Play – Ballet by Stanton Welch

When I shot my first dance piece for Oklahoma City Ballet’s Romeo and Juliet I explored the stage they had available to see what was there. I knew that Romeo and Juliet was more likely going to be green screen but thought there would be something else I could use. The stage was normal in the rigging and lights that were available with the only difference being these huge programmable LED light bars.

A few months later when it became time to promote OKC Ballet’s next show they wanted a video advertising each part of their Spring triple bill. The 3 sections were Nine Sinatra Songs, Dear Miss Cline and Play. The name of over all show was Nine Sinatra Songs and all the advertising that had been done for print emphasized the 1st performance.

I wanted to create pieces that could stand alone but also knew that in the main video that showcased all 3 should build. I used color (from subtle to over the top) and light (from dark theater/couple to all the LEDs)

“Houston Ballet official description”
Inspired by the crowded streets of urban life, the dancers in Play march, slide, scoot, and accelerate their motion with cinematic sweep.

The 3 pieces are ballet but ballroom style for Sinatra and swing style for Miss Cline. Play was choreographed by Houston Ballet’s artistic director Stanton Welch. It is a very modern dance piece that doesn’t include much foot work and is mostly upper body movements with lots of sharp quick movements with the whole corps wearing suits and sneaker style footwear.

To capture all this sliding and scooting I used the stage’s LED lighting rigs to fill the frame with color. I did lots of shots on the day in greens, reds, blues and purples. I also did a few run throughs with all the LEDs on creating a cool white backdrop. Everything looks amazing on the day but in the edit red and blue clearly stood out as the most powerful and looked great when they were added together.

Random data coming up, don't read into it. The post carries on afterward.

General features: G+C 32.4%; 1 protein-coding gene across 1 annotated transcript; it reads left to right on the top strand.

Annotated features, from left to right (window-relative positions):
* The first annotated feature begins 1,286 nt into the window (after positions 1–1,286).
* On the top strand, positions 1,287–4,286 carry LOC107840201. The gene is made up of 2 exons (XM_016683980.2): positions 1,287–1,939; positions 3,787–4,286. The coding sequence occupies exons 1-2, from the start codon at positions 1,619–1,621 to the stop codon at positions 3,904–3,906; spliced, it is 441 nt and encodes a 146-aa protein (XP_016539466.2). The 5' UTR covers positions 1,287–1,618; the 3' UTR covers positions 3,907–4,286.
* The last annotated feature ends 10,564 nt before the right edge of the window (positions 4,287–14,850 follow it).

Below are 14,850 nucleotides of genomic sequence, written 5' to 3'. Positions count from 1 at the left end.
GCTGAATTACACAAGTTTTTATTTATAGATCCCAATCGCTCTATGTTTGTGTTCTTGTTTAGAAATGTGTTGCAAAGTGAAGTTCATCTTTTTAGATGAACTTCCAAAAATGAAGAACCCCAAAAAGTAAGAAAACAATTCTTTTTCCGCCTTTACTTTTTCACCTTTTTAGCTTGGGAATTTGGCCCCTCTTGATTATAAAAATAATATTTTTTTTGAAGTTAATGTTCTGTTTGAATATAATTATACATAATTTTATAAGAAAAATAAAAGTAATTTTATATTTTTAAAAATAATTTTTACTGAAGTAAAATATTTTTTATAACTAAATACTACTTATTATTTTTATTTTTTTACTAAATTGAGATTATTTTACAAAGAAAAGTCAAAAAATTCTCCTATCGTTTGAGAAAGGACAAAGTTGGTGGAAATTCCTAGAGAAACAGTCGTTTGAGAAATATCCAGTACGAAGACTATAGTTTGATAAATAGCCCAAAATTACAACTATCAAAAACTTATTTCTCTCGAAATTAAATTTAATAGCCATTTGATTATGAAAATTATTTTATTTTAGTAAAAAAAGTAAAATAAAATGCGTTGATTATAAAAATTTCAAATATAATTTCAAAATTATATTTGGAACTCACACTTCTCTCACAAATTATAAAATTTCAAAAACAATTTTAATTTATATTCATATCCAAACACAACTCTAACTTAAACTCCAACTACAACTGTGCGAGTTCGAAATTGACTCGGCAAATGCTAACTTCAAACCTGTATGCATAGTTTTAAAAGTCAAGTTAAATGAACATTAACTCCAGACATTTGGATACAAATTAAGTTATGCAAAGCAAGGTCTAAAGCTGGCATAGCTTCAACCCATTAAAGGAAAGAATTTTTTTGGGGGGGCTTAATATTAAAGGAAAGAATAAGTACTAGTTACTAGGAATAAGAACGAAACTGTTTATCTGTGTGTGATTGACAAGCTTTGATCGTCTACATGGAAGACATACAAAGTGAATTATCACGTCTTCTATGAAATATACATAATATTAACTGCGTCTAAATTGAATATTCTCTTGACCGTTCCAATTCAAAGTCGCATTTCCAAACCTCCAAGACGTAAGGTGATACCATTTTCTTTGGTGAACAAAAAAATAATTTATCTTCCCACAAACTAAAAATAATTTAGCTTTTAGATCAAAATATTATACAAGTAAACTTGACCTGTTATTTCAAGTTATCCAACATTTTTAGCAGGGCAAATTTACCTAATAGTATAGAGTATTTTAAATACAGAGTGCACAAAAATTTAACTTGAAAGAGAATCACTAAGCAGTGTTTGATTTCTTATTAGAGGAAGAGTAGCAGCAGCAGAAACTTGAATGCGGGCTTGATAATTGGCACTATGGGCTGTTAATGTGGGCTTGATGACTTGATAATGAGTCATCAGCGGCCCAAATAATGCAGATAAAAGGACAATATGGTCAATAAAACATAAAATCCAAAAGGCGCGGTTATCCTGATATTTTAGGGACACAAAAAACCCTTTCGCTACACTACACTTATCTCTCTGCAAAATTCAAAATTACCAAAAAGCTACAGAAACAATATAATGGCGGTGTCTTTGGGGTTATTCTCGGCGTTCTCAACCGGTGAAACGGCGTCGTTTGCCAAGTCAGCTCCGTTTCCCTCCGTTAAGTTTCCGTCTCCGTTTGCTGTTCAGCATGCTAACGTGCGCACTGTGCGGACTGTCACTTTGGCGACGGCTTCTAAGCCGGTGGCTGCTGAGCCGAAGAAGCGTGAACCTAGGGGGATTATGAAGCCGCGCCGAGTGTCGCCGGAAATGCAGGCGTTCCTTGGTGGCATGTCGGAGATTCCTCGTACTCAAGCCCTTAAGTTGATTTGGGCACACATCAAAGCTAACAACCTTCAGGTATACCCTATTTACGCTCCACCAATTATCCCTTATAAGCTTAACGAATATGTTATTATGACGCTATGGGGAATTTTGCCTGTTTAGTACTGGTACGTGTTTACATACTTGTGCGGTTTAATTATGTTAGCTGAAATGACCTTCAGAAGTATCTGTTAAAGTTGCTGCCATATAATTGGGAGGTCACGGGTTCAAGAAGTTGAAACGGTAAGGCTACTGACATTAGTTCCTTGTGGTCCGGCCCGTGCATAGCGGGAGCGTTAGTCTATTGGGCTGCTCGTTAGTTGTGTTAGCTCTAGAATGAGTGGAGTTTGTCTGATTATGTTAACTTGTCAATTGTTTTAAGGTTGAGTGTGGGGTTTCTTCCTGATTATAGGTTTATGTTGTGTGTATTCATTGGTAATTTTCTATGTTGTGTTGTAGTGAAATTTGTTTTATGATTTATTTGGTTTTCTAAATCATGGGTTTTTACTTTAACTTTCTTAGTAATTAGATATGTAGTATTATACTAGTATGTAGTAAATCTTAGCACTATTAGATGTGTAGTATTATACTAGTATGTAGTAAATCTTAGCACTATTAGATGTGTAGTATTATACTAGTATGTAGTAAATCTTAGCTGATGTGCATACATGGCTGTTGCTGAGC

The majority of OKC Ballet’s non-season ticket sales from through Facebook and Instagram and bite sized videos is how I first started experimenting with how to put Play together. Split screens and overlapping images get more dance on screen with fewer cuts. In this clip to the left my favorite part is the white background clips of the dancers just standing up getting ready to start. In slow motion with Moby’s music it presents a powerful visual. On first viewing the lower red section stands out but on later viewings my eyes are always drawn to that slow motion stand up.

I used that short clip to get started on the full piece, experimenting with layers and mixing the super slow motion with the slightly slow and normal speed sections and ended up with a really solid piece. OKC Ballet was so excited about released it that a series of teasers were made using the slowest of the slow motion to tease the February 16 trailer release date. Short 10 second clips used on Facebook, Instagram and Twitter.

Below is the 90 second Play short and below that is the full Nine Sinatra Songs video that shows each piece from the triple bill. Television 30 second spots were made for each piece and for the 3 combined but I think that the Play piece never aired on TV since it was more for younger online audiences. I would have liked to see the colors explode during a commercial break of normally drab content.

The Vault

YouTube link and a Vimeo link

The Vault was made for the Shot on Red film festival. It was a good oportunity to try out some visual effects and try some other techniques in the process. I really wanted to try some extreme lens flares.

Step 1

So I did the edit and picked out the take I wanted to use.

Step 2

I did the lightning gun effect. Still pretty normal.

Step 3

To get the right look in the lens I projected the lightning effect into the Red using the same lens I had used during the shoot. This way the lens flares would be similar to what might happen if any of this was actually real. I then got the same flashes and pops, optically captured, just like the on set lighting.

Step 4

Combined the layers and did the color grade. Since the flares and effects were already synced it was just a matter of compositing them all together and adjusting the intensity of each layer.

Here is a great description of how they used the same technique of optical capture of lens VFX lens flare for Gravity.

And if you are curious why my lens would flare so much it is becasue it is “the worst lens Nikon has ever made” which made it so awesome.

Eric Himan “Red Hot Tears”

This is a video directed by Kelly Kerr for

Shot on Red and then edited and colored by me using FCP X at 4K. The video is also available to watch on YouTube at 4K.